Facebook Software Engineering Director Robert Johnson took some time to explain to a curious public exactly why Facebook went down earlier today, calling the mishap “the worst outage we’ve had in over four years.”
In a brief blog post, Johnson discussed that the site wasn’t functioning again for most users for a specific time span. Today’s outage was unrelated to another period of downtime yesterday, when issues with a third-party networking provider caused problems for some users trying to connect to Facebook.
Johnson said the downtime today was caused by “an unfortunate handling of an error condition” involving an automated system designed to verify configuration values in the cache and replace invalid values with updated values from the persistent store.
Today we made a change to the persistent copy of a configuration value that was interpreted as invalid. This meant that every single client saw the invalid value and attempted to fix it. Because the fix involves making a query to a cluster of databases, that cluster was quickly overwhelmed by hundreds of thousands of queries a second.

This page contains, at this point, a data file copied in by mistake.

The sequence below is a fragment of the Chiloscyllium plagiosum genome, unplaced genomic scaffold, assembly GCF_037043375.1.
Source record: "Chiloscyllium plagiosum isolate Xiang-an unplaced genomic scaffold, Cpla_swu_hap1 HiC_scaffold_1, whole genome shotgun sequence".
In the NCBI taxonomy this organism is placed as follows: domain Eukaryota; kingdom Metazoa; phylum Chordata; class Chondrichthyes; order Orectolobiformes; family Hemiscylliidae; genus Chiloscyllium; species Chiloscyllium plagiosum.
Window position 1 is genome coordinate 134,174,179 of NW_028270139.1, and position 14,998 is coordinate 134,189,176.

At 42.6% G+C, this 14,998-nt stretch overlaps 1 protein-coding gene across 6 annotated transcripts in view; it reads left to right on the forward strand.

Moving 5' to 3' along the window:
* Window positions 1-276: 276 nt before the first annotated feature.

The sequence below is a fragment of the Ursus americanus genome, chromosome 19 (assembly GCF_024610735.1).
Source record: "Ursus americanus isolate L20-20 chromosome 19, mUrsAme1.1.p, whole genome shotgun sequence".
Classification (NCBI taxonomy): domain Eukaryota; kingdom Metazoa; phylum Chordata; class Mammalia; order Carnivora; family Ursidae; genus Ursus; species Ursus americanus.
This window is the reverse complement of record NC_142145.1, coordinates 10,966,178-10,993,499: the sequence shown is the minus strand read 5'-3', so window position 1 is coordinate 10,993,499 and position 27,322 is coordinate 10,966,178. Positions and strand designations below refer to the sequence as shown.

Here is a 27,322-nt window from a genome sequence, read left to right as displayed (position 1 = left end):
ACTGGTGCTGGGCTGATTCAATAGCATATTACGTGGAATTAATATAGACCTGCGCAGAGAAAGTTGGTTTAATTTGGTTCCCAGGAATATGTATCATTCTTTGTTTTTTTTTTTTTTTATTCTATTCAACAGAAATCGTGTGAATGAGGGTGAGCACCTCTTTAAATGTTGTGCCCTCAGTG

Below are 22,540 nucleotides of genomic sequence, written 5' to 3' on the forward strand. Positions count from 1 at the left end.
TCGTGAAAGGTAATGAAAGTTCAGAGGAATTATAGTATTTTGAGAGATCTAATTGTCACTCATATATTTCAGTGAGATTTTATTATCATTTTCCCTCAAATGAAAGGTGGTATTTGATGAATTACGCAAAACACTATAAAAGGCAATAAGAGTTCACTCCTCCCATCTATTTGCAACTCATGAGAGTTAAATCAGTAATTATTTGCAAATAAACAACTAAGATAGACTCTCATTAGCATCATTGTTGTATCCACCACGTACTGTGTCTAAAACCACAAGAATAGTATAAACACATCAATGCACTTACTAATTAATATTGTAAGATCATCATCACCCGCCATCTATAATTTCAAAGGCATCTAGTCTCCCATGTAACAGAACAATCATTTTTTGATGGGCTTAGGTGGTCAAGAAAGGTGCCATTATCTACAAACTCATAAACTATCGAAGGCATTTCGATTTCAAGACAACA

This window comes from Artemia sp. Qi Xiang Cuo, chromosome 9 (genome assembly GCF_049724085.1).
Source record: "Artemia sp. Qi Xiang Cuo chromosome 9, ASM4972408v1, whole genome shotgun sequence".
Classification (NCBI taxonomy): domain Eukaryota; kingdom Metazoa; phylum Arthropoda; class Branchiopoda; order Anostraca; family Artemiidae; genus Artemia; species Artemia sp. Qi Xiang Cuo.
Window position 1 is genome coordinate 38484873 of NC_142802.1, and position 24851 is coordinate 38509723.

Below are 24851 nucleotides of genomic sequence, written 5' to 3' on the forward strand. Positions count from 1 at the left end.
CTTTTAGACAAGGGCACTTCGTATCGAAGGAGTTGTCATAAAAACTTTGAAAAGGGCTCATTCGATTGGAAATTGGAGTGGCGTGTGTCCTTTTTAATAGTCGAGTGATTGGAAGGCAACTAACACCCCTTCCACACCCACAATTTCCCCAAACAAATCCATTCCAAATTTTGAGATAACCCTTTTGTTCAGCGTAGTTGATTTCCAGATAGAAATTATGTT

To make matters worse, every time a client got an error attempting to query one of the databases it interpreted it as an invalid value, and deleted the corresponding cache key. This meant that even after the original problem had been fixed, the stream of queries continued.
The automated system for correcting configuration values has been turned off for now, and Facebook is reportedly exploring more, ahem, “graceful” methods of handling this in the future.
Johnson also notes that getting the feedback loop to stop was “quite painful,” saying that the entire site had to be turned off to stop traffic to a particular database cluster.
We don’t envy Facebook the at-scale disaster the site has just survived; 500 million users and a feedback loop adds up to some nasty business however you slice it. And Facebook’s downtime problems aren’t nearly as persistent and severe as those of other social media staples out there.
If you have any opinions on the subject — or horror stories of your own to share — please leave us a comment and let us know about them.